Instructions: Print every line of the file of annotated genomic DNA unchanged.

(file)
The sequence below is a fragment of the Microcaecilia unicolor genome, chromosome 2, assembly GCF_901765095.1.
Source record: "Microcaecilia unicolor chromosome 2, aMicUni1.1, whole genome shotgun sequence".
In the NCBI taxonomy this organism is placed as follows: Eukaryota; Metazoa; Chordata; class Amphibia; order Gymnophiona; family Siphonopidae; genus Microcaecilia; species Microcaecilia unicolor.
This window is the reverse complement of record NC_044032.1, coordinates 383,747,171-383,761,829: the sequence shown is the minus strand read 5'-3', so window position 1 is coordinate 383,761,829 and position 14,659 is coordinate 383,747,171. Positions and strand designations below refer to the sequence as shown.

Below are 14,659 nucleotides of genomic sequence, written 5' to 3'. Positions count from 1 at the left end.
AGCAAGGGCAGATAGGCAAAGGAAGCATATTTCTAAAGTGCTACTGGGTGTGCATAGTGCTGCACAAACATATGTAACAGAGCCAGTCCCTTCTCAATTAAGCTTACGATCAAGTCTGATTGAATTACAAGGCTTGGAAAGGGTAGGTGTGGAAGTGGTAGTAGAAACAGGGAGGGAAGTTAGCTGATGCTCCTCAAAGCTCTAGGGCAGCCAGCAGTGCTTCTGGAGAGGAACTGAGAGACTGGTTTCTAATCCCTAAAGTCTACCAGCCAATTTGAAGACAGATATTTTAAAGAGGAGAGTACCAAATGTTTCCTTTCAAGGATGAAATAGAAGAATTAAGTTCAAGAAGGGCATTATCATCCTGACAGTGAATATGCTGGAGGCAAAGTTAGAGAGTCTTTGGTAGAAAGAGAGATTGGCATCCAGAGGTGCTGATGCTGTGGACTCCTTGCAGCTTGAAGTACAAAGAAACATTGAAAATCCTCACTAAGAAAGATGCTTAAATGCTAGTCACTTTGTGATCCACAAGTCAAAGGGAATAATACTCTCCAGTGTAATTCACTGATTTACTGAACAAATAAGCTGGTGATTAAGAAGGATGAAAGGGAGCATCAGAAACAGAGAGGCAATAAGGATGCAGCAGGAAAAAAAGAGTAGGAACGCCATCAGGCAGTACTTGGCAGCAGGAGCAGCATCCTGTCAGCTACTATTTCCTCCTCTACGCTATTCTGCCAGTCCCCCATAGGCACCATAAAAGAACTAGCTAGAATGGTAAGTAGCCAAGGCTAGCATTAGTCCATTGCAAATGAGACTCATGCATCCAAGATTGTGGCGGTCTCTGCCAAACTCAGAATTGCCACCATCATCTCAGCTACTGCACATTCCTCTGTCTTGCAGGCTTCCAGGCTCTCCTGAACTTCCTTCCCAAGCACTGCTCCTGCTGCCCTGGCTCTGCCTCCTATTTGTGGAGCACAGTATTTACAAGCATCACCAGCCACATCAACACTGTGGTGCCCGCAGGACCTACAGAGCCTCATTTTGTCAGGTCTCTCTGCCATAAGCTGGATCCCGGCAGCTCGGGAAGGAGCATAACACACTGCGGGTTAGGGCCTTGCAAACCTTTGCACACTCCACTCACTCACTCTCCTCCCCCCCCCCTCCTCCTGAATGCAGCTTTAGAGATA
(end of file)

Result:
The sequence below is a fragment of the Microcaecilia unicolor genome, chromosome 2, assembly GCF_901765095.1.
Source record: "Microcaecilia unicolor chromosome 2, aMicUni1.1, whole genome shotgun sequence".
In the NCBI taxonomy this organism is placed as follows: Eukaryota; Metazoa; Chordata; class Amphibia; order Gymnophiona; family Siphonopidae; genus Microcaecilia; species Microcaecilia unicolor.
This window is the reverse complement of record NC_044032.1, coordinates 383,747,171-383,761,829: the sequence shown is the minus strand read 5'-3', so window position 1 is coordinate 383,761,829 and position 14,659 is coordinate 383,747,171. Positions and strand designations below refer to the sequence as shown.

Below are 14,659 nucleotides of genomic sequence, written 5' to 3'. Positions count from 1 at the left end.
AGCAAGGGCAGATAGGCAAAGGAAGCATATTTCTAAAGTGCTACTGGGTGTGCATAGTGCTGCACAAACATATGTAACAGAGCCAGTCCCTTCTCAATTAAGCTTACGATCAAGTCTGATTGAATTACAAGGCTTGGAAAGGGTAGGTGTGGAAGTGGTAGTAGAAACAGGGAGGGAAGTTAGCTGATGCTCCTCAAAGCTCTAGGGCAGCCAGCAGTGCTTCTGGAGAGGAACTGAGAGACTGGTTTCTAATCCCTAAAGTCTACCAGCCAATTTGAAGACAGATATTTTAAAGAGGAGAGTACCAAATGTTTCCTTTCAAGGATGAAATAGAAGAATTAAGTTCAAGAAGGGCATTATCATCCTGACAGTGAATATGCTGGAGGCAAAGTTAGAGAGTCTTTGGTAGAAAGAGAGATTGGCATCCAGAGGTGCTGATGCTGTGGACTCCTTGCAGCTTGAAGTACAAAGAAACATTGAAAATCCTCACTAAGAAAGATGCTTAAATGCTAGTCACTTTGTGATCCACAAGTCAAAGGGAATAATACTCTCCAGTGTAATTCACTGATTTACTGAACAAATAAGCTGGTGATTAAGAAGGATGAAAGGGAGCATCAGAAACAGAGAGGCAATAAGGATGCAGCAGGAAAAAAAGAGTAGGAACGCCATCAGGCAGTACTTGGCAGCAGGAGCAGCATCCTGTCAGCTACTATTTCCTCCTCTACGCTATTCTGCCAGTCCCCCATAGGCACCATAAAAGAACTAGCTAGAATGGTAAGTAGCCAAGGCTAGCATTAGTCCATTGCAAATGAGACTCATGCATCCAAGATTGTGGCGGTCTCTGCCAAACTCAGAATTGCCACCATCATCTCAGCTACTGCACATTCCTCTGTCTTGCAGGCTTCCAGGCTCTCCTGAACTTCCTTCCCAAGCACTGCTCCTGCTGCCCTGGCTCTGCCTCCTATTTGTGGAGCACAGTATTTACAAGCATCACCAGCCACATCAACACTGTGGTGCCCGCAGGACCTACAGAGCCTCATTTTGTCAGGTCTCTCTGCCATAAGCTGGATCCCGGCAGCTCGGGAAGGAGCATAACACACTGCGGGTTAGGGCCTTGCAAACCTTTGCACACTCCACTCACTCACTCTCCTCCCCCCCCCCTCCTCCTGAATGCAGCTTTAGAGATA